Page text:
8.    Clinical Nurse Specialists

Clinical nurse specialists (CNSs) provide care to patients in specialty areas such as family practice, neonatal, pediatrics, adult-gerontology, women’s health, and more. The role is similar to that of a nurse practitioner, but CNSs are more about education and management. Additionally, clinical nurse specialists don’t typically provide direct patient care or treatments, and they don’t prescribe medications.

CNSs often work in healthcare administration and teaching. These special nurses help facilities implement best practices based on research and other evidence. Their main goal is a smooth operation in whatever facility they work within, including hospitals and academic settings. CNSs need to be able to conduct research and teach other nurses and staff based on this research.

Pay for CNSs averages $91,300 each year. However, reports on CNS salaries range greatly. For example, ZipRecruiter found that the average median salary for CNSs is $106,407. Jobs for CNSs are expected to increase by 45 percent between 2019 and 2029, which is much faster than the average for all occupations in the U.S.

9.    Certified Registered Nurse Anesthetists

Certified registered nurse anesthetists (CRNAs) are responsible for helping administer anesthesia to patients undergoing surgical, diagnostic, or obstetric procedures. Due to the nature of their work, nurse anesthetists are typically expected to have either a master’s degree or a Doctor of Nursing practice (DNP) degree.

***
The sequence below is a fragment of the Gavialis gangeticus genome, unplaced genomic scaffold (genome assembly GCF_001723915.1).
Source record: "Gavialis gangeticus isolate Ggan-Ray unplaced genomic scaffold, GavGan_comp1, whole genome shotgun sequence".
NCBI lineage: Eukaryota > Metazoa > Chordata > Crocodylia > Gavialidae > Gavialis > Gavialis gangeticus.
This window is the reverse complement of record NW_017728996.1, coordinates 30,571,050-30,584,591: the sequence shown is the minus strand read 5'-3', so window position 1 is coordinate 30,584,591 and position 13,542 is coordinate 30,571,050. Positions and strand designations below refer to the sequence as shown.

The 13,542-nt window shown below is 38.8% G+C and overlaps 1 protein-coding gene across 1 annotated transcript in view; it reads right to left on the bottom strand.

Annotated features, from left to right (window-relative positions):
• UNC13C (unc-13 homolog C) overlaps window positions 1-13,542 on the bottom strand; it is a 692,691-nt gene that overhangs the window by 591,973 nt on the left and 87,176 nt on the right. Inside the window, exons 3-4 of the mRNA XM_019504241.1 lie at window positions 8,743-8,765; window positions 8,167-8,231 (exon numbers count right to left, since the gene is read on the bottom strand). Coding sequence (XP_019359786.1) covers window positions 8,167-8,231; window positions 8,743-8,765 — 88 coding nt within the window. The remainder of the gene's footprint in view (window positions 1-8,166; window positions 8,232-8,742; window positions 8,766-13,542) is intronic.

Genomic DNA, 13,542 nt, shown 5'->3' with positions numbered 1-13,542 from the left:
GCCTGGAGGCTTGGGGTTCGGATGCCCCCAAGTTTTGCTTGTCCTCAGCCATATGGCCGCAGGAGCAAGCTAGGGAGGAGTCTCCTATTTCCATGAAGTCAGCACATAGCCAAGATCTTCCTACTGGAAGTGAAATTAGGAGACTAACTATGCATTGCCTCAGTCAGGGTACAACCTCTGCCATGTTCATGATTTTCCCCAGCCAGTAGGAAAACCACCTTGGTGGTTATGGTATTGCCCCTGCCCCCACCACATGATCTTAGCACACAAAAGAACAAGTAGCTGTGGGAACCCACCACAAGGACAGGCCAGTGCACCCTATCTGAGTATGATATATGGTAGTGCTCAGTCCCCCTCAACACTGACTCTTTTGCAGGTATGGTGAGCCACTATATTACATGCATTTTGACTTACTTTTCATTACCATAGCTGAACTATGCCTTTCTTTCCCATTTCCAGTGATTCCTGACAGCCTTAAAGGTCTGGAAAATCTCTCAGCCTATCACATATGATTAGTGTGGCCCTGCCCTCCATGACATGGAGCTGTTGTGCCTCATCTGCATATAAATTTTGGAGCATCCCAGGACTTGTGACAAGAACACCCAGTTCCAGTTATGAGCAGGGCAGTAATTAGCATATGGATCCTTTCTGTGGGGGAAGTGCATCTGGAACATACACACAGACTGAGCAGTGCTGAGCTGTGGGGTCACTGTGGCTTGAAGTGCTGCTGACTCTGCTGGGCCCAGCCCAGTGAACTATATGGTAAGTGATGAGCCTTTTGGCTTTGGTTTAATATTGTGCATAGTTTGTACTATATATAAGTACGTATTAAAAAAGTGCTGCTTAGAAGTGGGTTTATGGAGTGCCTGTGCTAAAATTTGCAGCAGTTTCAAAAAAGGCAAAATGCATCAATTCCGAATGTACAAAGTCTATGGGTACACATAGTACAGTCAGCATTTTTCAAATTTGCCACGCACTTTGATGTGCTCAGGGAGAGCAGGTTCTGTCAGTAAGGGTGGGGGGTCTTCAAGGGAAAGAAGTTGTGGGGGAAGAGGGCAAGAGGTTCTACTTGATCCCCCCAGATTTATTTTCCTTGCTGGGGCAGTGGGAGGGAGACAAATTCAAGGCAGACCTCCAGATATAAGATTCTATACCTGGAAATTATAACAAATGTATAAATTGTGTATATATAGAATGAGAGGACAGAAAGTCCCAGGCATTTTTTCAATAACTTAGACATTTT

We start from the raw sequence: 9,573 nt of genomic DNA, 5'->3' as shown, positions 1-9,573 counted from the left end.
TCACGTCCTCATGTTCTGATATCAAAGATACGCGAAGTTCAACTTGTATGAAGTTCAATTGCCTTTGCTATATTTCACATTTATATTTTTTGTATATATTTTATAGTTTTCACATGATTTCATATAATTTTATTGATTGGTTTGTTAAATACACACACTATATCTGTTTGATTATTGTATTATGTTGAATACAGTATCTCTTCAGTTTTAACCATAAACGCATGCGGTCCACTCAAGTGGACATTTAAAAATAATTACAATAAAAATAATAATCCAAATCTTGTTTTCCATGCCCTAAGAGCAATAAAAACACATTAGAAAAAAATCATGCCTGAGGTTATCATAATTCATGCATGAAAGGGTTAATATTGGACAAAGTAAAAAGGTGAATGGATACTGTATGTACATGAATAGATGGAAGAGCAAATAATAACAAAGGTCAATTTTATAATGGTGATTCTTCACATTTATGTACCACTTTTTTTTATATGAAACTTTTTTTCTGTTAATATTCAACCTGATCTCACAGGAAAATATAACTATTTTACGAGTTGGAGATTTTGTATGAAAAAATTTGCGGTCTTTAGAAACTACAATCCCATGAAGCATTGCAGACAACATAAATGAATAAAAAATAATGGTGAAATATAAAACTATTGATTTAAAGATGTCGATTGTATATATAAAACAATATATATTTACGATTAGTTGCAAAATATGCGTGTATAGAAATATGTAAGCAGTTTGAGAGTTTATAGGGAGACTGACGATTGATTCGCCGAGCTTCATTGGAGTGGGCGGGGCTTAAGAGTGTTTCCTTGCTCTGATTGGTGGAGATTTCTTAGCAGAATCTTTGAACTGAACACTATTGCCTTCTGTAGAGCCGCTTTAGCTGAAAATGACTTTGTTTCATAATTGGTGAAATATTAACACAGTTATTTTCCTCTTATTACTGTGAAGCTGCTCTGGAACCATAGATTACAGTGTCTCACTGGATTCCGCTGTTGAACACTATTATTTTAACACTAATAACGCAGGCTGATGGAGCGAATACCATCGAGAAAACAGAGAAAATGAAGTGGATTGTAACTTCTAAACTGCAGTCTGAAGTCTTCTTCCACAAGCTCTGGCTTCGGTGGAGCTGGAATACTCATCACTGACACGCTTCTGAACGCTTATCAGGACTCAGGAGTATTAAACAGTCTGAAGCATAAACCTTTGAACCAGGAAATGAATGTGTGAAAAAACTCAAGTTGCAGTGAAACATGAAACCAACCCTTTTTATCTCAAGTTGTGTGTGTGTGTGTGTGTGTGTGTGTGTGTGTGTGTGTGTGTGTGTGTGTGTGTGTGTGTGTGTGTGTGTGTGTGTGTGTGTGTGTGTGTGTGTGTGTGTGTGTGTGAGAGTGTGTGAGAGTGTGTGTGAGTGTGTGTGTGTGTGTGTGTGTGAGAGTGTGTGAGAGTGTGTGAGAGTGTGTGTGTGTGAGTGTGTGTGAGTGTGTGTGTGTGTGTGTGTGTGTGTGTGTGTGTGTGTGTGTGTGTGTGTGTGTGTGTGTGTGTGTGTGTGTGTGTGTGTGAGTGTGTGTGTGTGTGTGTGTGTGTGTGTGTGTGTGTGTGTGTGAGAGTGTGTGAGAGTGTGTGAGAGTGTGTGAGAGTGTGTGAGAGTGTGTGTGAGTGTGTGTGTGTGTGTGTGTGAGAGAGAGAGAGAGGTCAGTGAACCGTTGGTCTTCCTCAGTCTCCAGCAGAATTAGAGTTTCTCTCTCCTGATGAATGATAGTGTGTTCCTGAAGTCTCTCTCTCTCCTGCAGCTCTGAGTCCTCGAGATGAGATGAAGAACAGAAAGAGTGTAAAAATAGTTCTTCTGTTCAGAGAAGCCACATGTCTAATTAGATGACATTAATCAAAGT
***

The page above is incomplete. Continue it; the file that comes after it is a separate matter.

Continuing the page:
CRNAs generally work with anesthesiologists, and they help evaluate patients before and after anesthesia is given. These nurses help determine the type and amount of anesthesia that patients need. CRNAs help check for existing health conditions, medications, and allergies that might conflict with the anesthesia.

Nurses in this field typically make a median average of $183,580 per year. The lowest recorded wage for someone in this position is over $55,000 per year. Demand for certified registered nurse anesthetists is expected to increase by 45 percent between 2019 and 2029, much faster than average.

10. Surgical Nurse Practitioner

Surgical nurse practitioners work alongside surgeons in operating rooms. They assist with surgeries and even perform them on their own when needed. These specialized nurses often work in hospitals or private practices; some might even work in academic settings, such as academic medical centers.

Surgical NPs will need to have a master’s or DNP degree. As a surgical NP, you can further specialize in fields like orthopedic surgery, neurosurgery, plastic surgery, general surgery, and more. In addition to their surgical duties, surgical NPs help with pre-op and post-op procedures and care, admission and discharge paperwork, pain management, patient education, wound care, and more.

Since all nurse practitioner specialties are projected to have above-average growth, surgical nurse practitioner positions are also expected to increase over the next few years. Surgical NPs can expect to make an average of $104,860 annually.


Pursuing a job in any of these nursing fields is promising. Nurses in these specialties often find good jobs and make more money than nurses in other disciplines. OneStaff Medical has open positions in a variety of nursing fields. If you are looking for your next travel assignment, reach out to one of our recruiters today!